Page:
'Urgent works' ongoing at Wolverhampton hospital closed after Legionella bacteria find

Urgent works are ongoing at a hospital in the Black Country where patients were temporarily moved out due to "increased levels" of Legionella bacteria being found.

Penn Hospital. Photo: Google
Penn Hospital. Photo: Google

NHS chiefs confirmed the discovery after routine water testing at Penn Hospital, in Wolverhampton, and will make an assessment next week whether it can reopen.

The Penn Road site offers 24-hour care and support to older people with mental health needs. Staff are believed to have been alerted to the issue on Sunday.

Legionella is a bacteria which can give rise to a mild flu-like illness known as Pontiac fever, and a serious type of lung infection known as Legionnaires' disease.

A spokeswoman for the Black Country Healthcare NHS Trust, which runs Penn Hospital, said: "Urgent works are ongoing at Penn Hospital and we will be making an assessment next week as to re-opening.

Patients have been transferred to sites within and outside of the trust. We are keeping patients, service users and their families/carers informed and will carefully manage their return to Penn Hospital to minimise any disruption."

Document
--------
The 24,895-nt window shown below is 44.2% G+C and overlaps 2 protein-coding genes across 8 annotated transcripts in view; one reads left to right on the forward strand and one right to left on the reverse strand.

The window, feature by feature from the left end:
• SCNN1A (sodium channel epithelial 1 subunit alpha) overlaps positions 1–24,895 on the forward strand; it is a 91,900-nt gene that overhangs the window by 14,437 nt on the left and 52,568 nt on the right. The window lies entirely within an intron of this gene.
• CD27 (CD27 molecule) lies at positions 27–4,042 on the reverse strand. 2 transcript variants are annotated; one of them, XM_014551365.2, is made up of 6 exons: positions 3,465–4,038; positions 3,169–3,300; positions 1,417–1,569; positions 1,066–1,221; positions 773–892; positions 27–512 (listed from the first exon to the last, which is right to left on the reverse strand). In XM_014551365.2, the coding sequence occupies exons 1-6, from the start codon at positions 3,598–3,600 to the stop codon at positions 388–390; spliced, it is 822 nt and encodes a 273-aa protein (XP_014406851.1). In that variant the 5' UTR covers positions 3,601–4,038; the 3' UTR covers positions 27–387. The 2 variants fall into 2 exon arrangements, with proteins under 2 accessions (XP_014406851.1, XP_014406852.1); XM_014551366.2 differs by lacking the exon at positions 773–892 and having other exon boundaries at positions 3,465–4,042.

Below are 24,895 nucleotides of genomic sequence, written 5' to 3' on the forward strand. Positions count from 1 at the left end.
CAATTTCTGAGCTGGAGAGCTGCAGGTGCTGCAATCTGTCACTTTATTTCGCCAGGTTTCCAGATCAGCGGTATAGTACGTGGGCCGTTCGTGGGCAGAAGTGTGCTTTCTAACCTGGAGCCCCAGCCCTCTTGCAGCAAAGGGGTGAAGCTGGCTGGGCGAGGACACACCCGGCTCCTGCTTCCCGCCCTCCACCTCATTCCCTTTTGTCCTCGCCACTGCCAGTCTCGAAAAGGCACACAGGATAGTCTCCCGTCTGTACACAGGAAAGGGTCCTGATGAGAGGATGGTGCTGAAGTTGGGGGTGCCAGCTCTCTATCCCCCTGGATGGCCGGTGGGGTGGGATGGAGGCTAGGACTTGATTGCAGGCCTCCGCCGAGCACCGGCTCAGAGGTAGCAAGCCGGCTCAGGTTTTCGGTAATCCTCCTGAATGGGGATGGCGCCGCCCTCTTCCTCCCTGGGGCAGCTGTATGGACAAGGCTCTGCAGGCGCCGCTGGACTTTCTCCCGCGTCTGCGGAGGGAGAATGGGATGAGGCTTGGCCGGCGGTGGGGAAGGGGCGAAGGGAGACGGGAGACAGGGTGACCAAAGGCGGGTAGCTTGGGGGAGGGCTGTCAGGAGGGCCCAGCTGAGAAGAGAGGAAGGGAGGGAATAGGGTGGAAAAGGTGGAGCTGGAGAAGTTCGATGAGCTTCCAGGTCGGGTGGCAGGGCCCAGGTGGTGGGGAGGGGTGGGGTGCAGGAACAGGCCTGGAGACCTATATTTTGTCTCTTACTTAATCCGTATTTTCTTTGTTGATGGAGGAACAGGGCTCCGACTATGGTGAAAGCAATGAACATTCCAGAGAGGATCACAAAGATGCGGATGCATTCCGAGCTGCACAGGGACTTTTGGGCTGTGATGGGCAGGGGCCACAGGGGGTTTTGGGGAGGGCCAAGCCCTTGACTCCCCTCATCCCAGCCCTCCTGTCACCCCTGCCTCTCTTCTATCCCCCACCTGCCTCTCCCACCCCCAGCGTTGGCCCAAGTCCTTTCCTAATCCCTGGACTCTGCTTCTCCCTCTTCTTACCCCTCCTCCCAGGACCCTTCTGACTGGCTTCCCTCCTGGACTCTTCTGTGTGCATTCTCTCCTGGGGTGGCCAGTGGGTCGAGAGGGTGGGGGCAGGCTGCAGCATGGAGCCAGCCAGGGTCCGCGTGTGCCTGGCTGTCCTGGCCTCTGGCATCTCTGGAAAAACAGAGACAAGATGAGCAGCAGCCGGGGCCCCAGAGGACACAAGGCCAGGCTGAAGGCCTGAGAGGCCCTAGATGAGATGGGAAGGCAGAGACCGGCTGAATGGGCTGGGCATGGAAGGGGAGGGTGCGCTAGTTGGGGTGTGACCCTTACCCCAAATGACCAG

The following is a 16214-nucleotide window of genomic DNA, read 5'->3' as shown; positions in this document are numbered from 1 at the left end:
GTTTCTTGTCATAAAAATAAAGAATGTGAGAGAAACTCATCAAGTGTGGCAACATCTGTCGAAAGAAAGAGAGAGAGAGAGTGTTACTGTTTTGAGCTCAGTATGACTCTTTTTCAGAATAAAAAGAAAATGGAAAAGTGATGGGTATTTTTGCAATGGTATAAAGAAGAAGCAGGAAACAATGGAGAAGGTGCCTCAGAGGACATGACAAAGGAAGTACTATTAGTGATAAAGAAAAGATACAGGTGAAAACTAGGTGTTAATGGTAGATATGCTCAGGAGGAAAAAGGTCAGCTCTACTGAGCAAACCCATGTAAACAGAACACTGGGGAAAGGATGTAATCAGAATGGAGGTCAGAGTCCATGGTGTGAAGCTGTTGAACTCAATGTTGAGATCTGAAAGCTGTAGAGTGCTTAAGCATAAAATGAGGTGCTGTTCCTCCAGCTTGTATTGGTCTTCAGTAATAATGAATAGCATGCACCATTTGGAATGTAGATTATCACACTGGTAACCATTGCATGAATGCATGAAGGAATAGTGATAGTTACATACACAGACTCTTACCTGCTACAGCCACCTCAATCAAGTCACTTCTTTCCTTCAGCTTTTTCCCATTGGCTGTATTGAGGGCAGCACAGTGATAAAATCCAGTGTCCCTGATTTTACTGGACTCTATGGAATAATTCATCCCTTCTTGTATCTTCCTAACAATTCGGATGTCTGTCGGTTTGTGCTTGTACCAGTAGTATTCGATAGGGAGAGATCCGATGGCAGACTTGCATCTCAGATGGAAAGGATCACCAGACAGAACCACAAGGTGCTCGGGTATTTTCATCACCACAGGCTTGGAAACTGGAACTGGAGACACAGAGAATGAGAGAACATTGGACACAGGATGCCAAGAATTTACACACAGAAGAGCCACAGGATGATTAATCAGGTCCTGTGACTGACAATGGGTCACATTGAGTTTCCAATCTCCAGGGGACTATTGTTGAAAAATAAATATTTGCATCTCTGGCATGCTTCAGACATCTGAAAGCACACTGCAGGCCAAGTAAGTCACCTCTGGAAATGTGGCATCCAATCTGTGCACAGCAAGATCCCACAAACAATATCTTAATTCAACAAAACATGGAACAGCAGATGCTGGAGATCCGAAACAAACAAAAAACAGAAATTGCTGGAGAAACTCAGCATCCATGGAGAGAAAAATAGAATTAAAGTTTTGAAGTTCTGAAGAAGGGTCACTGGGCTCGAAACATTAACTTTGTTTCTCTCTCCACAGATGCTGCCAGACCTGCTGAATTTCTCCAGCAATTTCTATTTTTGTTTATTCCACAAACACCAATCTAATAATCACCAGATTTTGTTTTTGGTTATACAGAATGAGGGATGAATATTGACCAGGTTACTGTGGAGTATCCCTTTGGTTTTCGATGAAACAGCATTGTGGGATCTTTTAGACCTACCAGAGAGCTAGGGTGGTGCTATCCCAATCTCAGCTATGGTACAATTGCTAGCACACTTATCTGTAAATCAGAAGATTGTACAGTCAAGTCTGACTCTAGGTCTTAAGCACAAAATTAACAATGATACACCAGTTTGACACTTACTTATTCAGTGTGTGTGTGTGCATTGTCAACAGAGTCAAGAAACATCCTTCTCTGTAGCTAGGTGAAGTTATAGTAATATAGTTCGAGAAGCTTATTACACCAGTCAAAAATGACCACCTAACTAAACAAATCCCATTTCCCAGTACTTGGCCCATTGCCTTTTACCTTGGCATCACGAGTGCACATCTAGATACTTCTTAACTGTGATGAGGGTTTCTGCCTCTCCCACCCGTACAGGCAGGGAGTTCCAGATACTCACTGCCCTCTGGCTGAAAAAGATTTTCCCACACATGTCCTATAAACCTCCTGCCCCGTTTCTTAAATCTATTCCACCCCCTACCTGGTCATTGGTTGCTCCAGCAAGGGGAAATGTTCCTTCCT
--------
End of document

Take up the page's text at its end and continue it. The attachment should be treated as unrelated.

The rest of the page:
The NHS trust has over 3,000 staff based at 65 sites – including community bases and hospitals in the Black Country, including Bloxwich Hospital and Dorothy Pattison Hospital in Walsall, Bushey Fields Hospital in Dudley, Edward Street Hospital and Hallam Street Hospital in West Bromwich, alongside the location in Penn and others.

A spokesman for the organisation previously confirmed there were "no confirmed cases" but bosses "continued to monitor the situation closely".

It marks the second time there has been Legionella bacteria detected at the site, with health chiefs previously confirming it had been detected in 2014 in the water.

During that occasion access to some sinks, showers and toilets were blocked as a precautionary measure and temporary toilets were installed for patients to use.

Specialist filters were also fitted on some showers so patients could continue to shower and, where necessary, bottled drinking water was provided.

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